Why humans are afraid of difference

Dr Alice Boyes is author of the books The Healthy Mind Toolkit (2018) and The Anxiety Toolkit (2015).

Humans are wired to make some snap judgements.

This can be an incredibly useful tool and sometimes our quick judgements are pretty good. For example, people’s instant judgements of strangers’ personalities are quite accurate.

However, when you add to this that being tribal helps us survive, the effect is that we tend to immediately judge people who are different as suspicious. While these explanations for unconscious bias are true, they shouldn’t be given as an excuse for why people are afraid of difference. Let’s dig deeper.

People hate to feel awkward

When people fear difference, it leads to avoidance to a greater extent than it leads to overt bullying. Many people are very intolerant of any emotional discomfort and will go to great lengths to avoid feeling awkward. There’s a cost to this – when we avoid having uncomfortable feelings, we miss out on potential positives. 

A solution is for us all to get a bit hardier about tolerating feeling awkward. Humans are generally good at reading other people’s genuine intentions and awkward feelings usually subside quickly. If you tend to be self-critical, being less so may help you at least try to do
the right thing rather than avoiding people who are different. 

Diverse teams can feel less comfortable, but are often more productive

Research, summarised in a 2016 Harvard Business Review article, shows that people see diverse teams as having more conflict than non-diverse teams. There’s an element of truth to this. But, we’re also biased to perceive more conflict than exists in heterogenous teams. This dissuades us from wanting to work in teams with differences.

But research shows that diverse teams perform better, in part due to having more friction. For example, research on juries indicates that bringing dissimilar people into a group tends to make existing members work more effectively.

Diverse teams require us to put in more intellectual and social-emotional effort, but it’s worth it. 

Misunderstanding can breed resentment

Sometimes we make connections that make no logical sense. As a kid, I felt resentful that kids with learning difficulties were getting attention paid to their special needs when, as a smart kid, I was often left to twiddle my thumbs. In reality, them getting help wasn’t what was preventing my needs being met. But, my kid-brain didn’t see that.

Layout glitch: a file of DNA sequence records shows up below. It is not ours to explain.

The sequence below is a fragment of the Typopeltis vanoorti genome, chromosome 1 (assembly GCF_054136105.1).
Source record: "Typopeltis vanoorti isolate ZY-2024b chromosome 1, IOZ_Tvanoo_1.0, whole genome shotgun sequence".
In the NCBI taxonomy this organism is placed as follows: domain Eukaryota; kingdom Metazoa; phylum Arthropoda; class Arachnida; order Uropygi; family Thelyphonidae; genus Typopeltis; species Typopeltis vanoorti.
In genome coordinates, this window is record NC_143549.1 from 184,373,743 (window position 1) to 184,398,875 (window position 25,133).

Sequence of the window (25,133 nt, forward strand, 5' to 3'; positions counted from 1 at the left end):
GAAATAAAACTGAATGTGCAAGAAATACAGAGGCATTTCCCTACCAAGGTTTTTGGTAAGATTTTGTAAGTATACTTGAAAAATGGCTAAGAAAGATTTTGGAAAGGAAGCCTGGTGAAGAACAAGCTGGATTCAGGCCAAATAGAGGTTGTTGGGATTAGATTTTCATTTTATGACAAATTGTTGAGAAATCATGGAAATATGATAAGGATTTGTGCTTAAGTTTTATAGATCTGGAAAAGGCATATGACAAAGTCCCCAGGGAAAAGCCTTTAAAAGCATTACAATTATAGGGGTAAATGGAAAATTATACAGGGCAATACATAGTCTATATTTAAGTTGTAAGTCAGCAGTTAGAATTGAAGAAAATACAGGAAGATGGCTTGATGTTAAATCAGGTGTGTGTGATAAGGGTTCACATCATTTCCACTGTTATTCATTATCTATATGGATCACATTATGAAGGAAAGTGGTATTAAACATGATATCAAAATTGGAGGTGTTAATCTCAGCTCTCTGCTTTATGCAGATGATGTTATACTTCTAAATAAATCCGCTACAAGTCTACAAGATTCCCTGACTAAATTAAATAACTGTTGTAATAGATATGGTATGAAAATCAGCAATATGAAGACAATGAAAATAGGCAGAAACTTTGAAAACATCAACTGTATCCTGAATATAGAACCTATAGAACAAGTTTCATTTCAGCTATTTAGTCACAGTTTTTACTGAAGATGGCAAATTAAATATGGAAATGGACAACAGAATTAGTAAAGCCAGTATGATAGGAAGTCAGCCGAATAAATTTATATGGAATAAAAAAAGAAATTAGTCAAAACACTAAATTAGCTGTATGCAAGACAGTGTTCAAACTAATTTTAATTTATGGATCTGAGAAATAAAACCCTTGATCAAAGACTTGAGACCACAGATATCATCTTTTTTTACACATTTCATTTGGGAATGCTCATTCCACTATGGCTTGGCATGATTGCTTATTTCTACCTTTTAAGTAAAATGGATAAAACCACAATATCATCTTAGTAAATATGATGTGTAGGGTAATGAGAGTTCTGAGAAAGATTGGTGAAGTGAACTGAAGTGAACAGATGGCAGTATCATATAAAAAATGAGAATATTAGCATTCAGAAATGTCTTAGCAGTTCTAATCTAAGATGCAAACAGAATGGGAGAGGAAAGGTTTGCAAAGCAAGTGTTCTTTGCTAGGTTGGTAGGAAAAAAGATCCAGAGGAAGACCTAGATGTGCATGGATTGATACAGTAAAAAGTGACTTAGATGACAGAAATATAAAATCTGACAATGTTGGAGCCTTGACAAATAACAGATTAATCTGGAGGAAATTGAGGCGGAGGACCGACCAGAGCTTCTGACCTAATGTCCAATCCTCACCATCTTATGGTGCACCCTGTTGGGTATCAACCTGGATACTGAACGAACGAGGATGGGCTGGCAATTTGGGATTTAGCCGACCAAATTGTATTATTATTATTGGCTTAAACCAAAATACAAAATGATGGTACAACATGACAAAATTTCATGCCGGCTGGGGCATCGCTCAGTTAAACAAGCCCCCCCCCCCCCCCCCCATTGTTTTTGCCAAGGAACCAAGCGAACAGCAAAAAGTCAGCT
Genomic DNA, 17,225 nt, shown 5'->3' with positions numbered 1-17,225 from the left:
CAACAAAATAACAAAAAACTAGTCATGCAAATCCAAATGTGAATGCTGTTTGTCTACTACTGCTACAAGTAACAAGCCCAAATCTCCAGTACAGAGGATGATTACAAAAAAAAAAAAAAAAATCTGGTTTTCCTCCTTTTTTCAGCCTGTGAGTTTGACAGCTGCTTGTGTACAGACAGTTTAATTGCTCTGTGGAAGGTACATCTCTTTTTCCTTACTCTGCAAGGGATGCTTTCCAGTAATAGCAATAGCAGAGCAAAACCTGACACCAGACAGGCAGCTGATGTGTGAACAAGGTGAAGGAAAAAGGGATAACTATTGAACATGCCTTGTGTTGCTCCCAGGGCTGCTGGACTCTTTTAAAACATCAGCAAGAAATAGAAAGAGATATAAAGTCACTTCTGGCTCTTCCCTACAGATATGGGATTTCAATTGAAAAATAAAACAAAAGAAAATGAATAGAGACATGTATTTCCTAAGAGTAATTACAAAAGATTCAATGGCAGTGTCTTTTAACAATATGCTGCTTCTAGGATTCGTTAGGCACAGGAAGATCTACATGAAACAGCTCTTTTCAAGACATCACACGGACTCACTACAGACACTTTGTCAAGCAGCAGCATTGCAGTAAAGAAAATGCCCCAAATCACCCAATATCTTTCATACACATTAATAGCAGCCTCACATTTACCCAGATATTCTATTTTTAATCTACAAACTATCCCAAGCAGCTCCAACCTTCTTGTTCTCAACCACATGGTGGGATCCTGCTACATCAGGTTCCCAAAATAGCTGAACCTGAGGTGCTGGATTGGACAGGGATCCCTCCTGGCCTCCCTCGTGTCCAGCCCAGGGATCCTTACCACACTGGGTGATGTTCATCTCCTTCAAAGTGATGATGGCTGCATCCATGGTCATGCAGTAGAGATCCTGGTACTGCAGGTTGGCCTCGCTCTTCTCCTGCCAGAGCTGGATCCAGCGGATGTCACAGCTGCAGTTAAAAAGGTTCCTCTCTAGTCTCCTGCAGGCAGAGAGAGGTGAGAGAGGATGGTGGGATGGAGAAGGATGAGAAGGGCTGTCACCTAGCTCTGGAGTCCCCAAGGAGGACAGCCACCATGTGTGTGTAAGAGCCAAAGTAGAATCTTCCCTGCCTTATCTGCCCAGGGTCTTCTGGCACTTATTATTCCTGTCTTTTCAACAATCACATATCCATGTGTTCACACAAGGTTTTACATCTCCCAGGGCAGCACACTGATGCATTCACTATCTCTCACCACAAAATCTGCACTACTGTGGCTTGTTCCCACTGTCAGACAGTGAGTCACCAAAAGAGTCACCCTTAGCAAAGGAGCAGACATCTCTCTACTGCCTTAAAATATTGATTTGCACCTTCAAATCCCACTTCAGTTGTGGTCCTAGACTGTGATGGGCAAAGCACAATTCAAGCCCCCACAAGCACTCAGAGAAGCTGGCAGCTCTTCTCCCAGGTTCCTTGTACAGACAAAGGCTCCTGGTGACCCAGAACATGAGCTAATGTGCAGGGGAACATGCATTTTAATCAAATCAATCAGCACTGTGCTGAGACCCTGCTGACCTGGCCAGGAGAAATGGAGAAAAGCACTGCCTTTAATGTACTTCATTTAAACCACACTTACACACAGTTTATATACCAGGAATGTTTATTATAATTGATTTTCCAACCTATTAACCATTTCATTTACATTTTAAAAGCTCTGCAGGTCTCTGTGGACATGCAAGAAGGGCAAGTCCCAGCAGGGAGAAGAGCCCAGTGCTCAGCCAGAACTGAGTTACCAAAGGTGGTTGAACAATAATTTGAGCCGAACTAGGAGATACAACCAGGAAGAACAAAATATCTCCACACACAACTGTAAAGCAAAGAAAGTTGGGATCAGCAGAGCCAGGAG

Similarly, adults who are anxious about their own needs not being met hold beliefs including that immigrants will “steal” jobs from native citizens, or that professionals who benefit from affirmative action will be less competent.

Change puts people on edge

Living in the United States now, it seems like the whole outside world are aghast at our current racist administration. But I hear racism coming from my Kiwi connections too. When people voice concerns about too many immigrants “changing the culture” of New Zealand, it’s assumed that they will change the culture for the worse. Familiarity feels safe; what’s less familiar feels threatening, even when it isn’t.

Also, privilege is a benefit that can be hard to want to lose. People like having a sense of power and superiority. Taking it a step further, unfortunately folks sometimes attempt to fulfill their need to belong by clustering in groups that degrade other groups.

Our brains are wired to make snap judgements, but let’s not allow that to be an excuse

It’s not very helpful to simply say that people with racist attitudes or other biases against difference are bad. We should all assume we have these biases, and work to overcome them together and individually, because it’s the right – and Kiwi! – thing to do. 

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